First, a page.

Nominations for outstanding student awards due March 10

Dierrica Smith

 For more than 30 years, faculty, staff and student groups have recognized student leaders with outstanding student awards, based on service, scholarship and involvement.

Debbie Coughran, assistant to associate vice president for student affairs said, students do not necessarily have to be in a lot of organizations, they simply must show some form of leadership.

The award began as a woman of the year award and evolved to all students. Students can be involved in church groups and organizations, or even working part-time as long as they show academic achievement and balance between classes and extracurricular activities.

One student from each major is chosen for the academic awards with nominations due March 10.

Coughran said she has been helping with the awards for the last 14 years and her department focuses more on the man and woman of the year awards.

The nominees for both the outstanding student and the man and woman of the year awards are brought before a committee. The committee consists of three  faculty and three staff ,and members are on the committee for two years. Newer members are assigned freshman, sophomore and junior awards, while more experienced members are assigned senior, graduate and man and woman of the year awards.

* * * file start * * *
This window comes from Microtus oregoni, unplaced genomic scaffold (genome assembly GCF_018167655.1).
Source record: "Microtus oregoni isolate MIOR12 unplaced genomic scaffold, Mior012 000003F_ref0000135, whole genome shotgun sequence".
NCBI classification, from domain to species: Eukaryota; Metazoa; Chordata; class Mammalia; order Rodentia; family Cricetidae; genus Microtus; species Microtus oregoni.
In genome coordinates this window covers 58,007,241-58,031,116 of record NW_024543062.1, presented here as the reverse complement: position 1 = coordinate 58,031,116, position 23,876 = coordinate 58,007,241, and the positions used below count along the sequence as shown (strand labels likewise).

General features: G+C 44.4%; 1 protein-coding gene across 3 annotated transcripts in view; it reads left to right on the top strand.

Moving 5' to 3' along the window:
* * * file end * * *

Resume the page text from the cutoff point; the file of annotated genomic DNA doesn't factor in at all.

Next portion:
The committee members rate the students and tally up the numbers. After tallying up, the committee members meet again to go through the top  students for each award,” Coughran said.

Deb Schulte, assistant to provost said her department focuses more on the academic awards.

Schulte said, “In the past, students who win one academic award usually win from another category as well, because of the leadership aspect.”

Students are sent a letter notifying them that they are a finalist, along with complimentary banquet tickets, where the recipients are announced. Academic awards are announced ahead of time, but outstanding man and woman are announced for the first time.

Schulte said, “Academic awards are based on academic skills, grades and classroom participation.”